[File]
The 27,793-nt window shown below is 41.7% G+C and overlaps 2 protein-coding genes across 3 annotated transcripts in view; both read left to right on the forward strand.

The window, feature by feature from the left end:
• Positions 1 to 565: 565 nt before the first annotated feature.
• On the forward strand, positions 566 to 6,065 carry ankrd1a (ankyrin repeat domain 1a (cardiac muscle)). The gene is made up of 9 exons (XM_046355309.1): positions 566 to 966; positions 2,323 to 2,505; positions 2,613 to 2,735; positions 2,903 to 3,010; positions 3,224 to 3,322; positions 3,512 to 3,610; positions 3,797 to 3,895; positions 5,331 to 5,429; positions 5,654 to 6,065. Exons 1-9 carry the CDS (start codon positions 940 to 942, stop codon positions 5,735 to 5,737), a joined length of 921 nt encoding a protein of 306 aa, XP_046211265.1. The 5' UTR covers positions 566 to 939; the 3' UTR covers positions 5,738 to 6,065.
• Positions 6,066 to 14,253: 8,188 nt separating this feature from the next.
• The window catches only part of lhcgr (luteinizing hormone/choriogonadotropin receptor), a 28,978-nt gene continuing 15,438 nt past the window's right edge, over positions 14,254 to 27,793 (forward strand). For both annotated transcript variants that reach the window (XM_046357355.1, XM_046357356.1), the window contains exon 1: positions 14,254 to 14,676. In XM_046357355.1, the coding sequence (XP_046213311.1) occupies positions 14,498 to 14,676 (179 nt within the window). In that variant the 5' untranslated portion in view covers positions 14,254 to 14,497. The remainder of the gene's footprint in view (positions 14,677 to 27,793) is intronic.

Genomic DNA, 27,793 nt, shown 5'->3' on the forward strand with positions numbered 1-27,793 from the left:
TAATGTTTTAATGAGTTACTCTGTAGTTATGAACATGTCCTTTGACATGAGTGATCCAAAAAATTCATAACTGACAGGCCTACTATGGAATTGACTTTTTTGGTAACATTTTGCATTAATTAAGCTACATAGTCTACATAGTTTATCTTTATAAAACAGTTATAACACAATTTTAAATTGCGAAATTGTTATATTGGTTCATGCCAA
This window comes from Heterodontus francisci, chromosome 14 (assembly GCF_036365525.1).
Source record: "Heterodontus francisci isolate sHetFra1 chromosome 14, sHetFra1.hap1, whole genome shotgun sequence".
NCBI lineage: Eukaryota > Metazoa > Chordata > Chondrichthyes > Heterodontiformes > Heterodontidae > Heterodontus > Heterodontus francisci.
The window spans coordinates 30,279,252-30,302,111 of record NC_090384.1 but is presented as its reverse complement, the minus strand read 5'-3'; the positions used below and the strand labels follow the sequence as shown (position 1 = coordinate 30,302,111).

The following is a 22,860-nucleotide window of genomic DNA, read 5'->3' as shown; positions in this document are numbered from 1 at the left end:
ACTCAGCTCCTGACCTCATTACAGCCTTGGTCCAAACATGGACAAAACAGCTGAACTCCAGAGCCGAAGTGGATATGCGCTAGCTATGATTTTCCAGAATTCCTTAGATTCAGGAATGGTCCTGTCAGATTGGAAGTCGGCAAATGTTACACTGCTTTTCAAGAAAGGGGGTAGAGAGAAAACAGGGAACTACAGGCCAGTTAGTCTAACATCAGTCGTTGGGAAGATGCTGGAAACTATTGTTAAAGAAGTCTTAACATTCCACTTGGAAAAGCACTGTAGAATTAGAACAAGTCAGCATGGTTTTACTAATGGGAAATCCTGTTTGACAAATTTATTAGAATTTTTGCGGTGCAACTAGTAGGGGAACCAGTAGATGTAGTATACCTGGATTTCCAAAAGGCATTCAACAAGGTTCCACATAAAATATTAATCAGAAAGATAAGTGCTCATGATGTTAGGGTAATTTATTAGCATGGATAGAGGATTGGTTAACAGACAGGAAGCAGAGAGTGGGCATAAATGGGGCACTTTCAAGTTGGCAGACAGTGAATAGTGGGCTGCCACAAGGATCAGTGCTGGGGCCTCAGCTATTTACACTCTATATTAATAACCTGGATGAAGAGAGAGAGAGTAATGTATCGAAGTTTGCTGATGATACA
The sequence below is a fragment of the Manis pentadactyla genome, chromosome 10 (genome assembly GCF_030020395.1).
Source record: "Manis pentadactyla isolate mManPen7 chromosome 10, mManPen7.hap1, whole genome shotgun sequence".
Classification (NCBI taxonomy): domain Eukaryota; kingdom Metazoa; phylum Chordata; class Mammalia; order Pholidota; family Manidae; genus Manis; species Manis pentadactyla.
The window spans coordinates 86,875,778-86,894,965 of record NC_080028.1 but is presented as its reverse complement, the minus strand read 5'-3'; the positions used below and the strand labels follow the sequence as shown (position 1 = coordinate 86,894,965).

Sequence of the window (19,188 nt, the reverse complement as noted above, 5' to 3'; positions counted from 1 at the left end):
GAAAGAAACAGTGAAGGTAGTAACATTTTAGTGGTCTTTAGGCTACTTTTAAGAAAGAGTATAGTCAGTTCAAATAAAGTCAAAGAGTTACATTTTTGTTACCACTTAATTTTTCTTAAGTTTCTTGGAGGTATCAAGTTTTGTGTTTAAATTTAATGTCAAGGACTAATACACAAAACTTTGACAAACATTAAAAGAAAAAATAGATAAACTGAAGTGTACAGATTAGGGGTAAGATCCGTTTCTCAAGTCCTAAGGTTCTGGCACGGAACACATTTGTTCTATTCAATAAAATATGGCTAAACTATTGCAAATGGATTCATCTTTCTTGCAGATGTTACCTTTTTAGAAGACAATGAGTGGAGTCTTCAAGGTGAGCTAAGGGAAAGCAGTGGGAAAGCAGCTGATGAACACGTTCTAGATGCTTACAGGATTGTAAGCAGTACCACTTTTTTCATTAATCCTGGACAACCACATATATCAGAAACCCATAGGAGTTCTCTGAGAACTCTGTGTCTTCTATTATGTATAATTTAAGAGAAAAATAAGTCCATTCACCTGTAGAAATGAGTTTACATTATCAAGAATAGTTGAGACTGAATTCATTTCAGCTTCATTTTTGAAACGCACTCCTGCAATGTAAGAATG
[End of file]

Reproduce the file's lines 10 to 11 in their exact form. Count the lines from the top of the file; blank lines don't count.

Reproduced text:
Source record: "Heterodontus francisci isolate sHetFra1 chromosome 14, sHetFra1.hap1, whole genome shotgun sequence".
NCBI lineage: Eukaryota > Metazoa > Chordata > Chondrichthyes > Heterodontiformes > Heterodontidae > Heterodontus > Heterodontus francisci.